My husband and I went to see the newly released movie “About Last Night” (see Movie Trailer) over the weekend and a couple of the scenes jumped out at me. The first thing that got me thinking was when Kevin Hart’s character Bernie and his girl Joan (Regina Hall), both claimed on separate occasions to their respective friends Danny and Debbie (Mike Ealy and Joy Bryant), that whoever “says I love you first loves more” and as a result is at some sort of a disadvantage in the relationship which each respective friend (Danny and Debbie) were about to embark on together.
Those claims got me thinking of my own experience in this area and I realized that while I had never been the first one to say those three loaded words “I Love You,” it was by no means related to me being less in love than the object of my affection, but rather that the magnitude of that person’s appeal to me unnerved me, making me feel uncomfortably vulnerable; even when it was what I wanted the most.
This leads me to believe that whoever is less emotionally expressive in a relationship would be lucky to find a more expressive lover that can speak life into what they both intuitively hope to find in each other. Ideally adding an element of emotional support that could usher the couple into a more intimate level of relating to each other and possibly expand their ability to communicate, as they work to find balance within the relationship.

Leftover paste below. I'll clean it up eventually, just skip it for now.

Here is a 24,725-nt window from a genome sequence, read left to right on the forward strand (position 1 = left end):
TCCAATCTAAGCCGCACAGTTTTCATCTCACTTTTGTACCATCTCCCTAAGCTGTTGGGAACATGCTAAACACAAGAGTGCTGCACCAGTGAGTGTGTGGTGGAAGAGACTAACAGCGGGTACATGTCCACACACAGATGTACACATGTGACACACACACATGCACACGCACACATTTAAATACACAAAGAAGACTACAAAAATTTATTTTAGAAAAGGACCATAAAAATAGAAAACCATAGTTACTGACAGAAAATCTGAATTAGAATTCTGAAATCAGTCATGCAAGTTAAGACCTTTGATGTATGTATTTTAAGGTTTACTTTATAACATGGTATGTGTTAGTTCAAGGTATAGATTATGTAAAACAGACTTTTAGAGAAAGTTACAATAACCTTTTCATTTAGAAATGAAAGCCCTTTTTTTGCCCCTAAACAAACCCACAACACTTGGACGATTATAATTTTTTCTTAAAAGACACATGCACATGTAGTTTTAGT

The process of relating can be as individual as the people involved but according to the world of psychology, relationships generally follow five cyclical (non-linear) stages: Romance, Power Struggle, Stability, Commitment, Co-creating. Most relationships don’t make it past the power struggle stage, as was the case between Kevin Hart’s friend Danny and his ex-girlfriend Allison and subsequently Debbie, his new girlfriend. While others remain embroiled in a power struggle for months or years till it all ends in anger, bitterness and frustration as one would guess could be the case for Bernie and his lady love Joan.
In the real world most of our relationships struggle in different areas, while others make it through all of the five stages in a manner that seems to be effortless, only to grapple with these same relationship issues as they grow and change later in life. Therefore, I think that the idea that one might have the “upper hand” in a love relationship, is egotistical and misguided because in any relationship between equals neither person dominates without the permission of the other; a dynamic that usually takes place in a subtle dance which alternates.
How have you experienced crossing that threshold of “I love you?”